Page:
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Agencies Watching the Feds

September 06, 1995
By: REBECCA HEAD
State Capital Bureau

JEFFERSON CITY - State agencies that rely on federal funding are watching closely as the battle over budget cuts rages on in Washington.

With major gaps between the Republican Congress and the Clinton Administration plans, state agencies in Missouri that rely on federal funds are preparing plans for a federal budget shutdown that could occur in just a few weeks.

The deadline is Oct. 1. That's when the new federal budget year begins. If Congress and the White House cannot reach agreement by that date, spending by federal agencies and distribution of federal funds to state government will come to a halt.

"Nothing is cut and dry," said Tammy Berg, an official at the Missouri Labor Department. "We are simply trying to be forward thinking, to anticipate how Congress might act."

The Labor Department receives 100 percent of its funding for unemployment compensation coverage from federal sources.

Berg said the department is looking for ways to voluntarily streamline operations, while still providing quality service to state residents.

Marilynn Knipp, the Associate Director of the state's Social Services Department, is looking at various angles to ensure the department has the funding in place to provide essential services through the next fiscal quarter. Welfare programs in Missouri rely on the federal government for 60 percent of their budgets.

"We are tracking the situation in Washington closely," Knipp said. "But Aid to Families with Dependent Children, Medicaid and energy assistance should be secure at current levels at least through December."

That's because the state is assured of federal funding continuing for the entire calendar year. Although the new federal budget year begins in October, federal funds the state receives in the last three months of the year actually are appropriated in the current federal budget.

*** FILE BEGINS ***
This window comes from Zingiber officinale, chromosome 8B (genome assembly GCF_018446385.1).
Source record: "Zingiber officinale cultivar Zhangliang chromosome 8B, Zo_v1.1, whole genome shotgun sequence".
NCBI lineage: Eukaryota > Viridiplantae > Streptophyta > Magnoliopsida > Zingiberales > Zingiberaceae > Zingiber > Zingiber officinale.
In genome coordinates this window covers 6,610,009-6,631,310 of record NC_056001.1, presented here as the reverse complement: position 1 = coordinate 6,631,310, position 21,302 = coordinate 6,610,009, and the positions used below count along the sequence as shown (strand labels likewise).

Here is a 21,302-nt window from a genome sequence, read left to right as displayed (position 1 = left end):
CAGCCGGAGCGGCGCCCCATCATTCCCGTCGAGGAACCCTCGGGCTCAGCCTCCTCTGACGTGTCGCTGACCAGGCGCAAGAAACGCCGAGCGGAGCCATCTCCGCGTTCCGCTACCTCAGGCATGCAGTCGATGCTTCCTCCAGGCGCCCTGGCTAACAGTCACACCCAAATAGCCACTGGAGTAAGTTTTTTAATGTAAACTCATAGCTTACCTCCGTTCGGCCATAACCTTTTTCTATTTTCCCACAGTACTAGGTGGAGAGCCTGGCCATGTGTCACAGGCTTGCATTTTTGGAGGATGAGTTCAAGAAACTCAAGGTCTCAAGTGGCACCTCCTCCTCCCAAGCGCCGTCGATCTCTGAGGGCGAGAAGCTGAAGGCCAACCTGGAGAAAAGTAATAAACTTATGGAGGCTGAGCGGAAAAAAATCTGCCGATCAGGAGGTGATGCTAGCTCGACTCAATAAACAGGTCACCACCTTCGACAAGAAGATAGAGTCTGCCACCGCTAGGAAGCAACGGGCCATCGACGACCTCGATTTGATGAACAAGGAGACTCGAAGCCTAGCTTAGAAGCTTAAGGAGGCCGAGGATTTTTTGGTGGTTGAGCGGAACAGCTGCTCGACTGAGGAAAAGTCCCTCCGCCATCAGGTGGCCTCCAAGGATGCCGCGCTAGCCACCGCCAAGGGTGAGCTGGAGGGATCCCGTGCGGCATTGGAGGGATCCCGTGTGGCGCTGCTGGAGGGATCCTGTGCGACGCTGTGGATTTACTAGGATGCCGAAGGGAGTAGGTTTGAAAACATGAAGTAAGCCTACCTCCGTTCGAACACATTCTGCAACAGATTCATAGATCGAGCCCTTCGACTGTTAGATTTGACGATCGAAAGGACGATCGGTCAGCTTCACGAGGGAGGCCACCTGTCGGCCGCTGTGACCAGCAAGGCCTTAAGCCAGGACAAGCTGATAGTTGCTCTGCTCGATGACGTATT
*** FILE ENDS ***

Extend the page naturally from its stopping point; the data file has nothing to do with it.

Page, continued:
So, any budget deadlock in Washington would have to continue for three months before there would be a funding impact on the state.

Federal workers in Missouri also face large-scale furloughs if Congress and the White House cannot agree on a new budget by Oct. 1.

There are more than 64,000 federal workers in Missouri who would be affected. The federal government is one of the largest employers in the state.

"Stopping payroll would have a detrimental economic impact on the entire state," said Reginald Huey, Executive Vice President of the American Federation of Government Employees, Local 1136. "Most federal workers live paycheck to paycheck and they are legitimately concerned about having money for mortgage, utilities and groceries."

Susan Smith, a worker with the Social Security Administration in Kansas City, said the threat of a shutdown seems particularly daunting.

"I've worked for the federal government for 22 years, and there have been numerous rumors of shutdowns," Smith said. "But, for the first time I am really scared. There is a real fear in my department of furloughs."

The budget battle and shutdown speculation were raised after the Clinton Administration threatened to veto provisions in all 13 House appropriations bills and several Senate bills.

The last time the federal government shut down because of a budget deadlock was in 1990, but the shutdown lasted just three days.



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